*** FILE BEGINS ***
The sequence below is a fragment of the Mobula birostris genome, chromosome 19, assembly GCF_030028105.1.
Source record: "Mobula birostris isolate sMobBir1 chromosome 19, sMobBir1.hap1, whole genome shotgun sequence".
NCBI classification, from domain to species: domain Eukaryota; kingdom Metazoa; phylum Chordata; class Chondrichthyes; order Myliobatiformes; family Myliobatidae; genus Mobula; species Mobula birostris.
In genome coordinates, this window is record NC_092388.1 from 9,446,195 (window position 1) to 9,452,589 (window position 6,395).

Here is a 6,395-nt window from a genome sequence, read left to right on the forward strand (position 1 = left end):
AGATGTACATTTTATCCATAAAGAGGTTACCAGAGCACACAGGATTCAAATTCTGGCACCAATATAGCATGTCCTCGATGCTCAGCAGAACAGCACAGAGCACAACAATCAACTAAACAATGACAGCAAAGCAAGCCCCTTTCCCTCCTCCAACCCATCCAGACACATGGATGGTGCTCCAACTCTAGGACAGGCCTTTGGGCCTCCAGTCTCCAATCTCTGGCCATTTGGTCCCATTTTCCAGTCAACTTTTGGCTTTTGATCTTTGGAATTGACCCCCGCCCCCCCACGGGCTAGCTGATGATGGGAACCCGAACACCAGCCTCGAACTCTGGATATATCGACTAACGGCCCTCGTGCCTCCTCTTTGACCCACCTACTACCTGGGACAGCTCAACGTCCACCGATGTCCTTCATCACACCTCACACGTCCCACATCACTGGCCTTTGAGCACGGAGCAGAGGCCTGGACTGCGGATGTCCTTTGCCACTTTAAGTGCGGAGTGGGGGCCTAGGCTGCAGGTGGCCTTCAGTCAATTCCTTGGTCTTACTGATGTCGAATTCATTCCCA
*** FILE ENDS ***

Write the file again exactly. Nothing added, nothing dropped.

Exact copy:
The sequence below is a fragment of the Mobula birostris genome, chromosome 19, assembly GCF_030028105.1.
Source record: "Mobula birostris isolate sMobBir1 chromosome 19, sMobBir1.hap1, whole genome shotgun sequence".
NCBI classification, from domain to species: domain Eukaryota; kingdom Metazoa; phylum Chordata; class Chondrichthyes; order Myliobatiformes; family Myliobatidae; genus Mobula; species Mobula birostris.
In genome coordinates, this window is record NC_092388.1 from 9,446,195 (window position 1) to 9,452,589 (window position 6,395).

Here is a 6,395-nt window from a genome sequence, read left to right on the forward strand (position 1 = left end):
AGATGTACATTTTATCCATAAAGAGGTTACCAGAGCACACAGGATTCAAATTCTGGCACCAATATAGCATGTCCTCGATGCTCAGCAGAACAGCACAGAGCACAACAATCAACTAAACAATGACAGCAAAGCAAGCCCCTTTCCCTCCTCCAACCCATCCAGACACATGGATGGTGCTCCAACTCTAGGACAGGCCTTTGGGCCTCCAGTCTCCAATCTCTGGCCATTTGGTCCCATTTTCCAGTCAACTTTTGGCTTTTGATCTTTGGAATTGACCCCCGCCCCCCCACGGGCTAGCTGATGATGGGAACCCGAACACCAGCCTCGAACTCTGGATATATCGACTAACGGCCCTCGTGCCTCCTCTTTGACCCACCTACTACCTGGGACAGCTCAACGTCCACCGATGTCCTTCATCACACCTCACACGTCCCACATCACTGGCCTTTGAGCACGGAGCAGAGGCCTGGACTGCGGATGTCCTTTGCCACTTTAAGTGCGGAGTGGGGGCCTAGGCTGCAGGTGGCCTTCAGTCAATTCCTTGGTCTTACTGATGTCGAATTCATTCCCA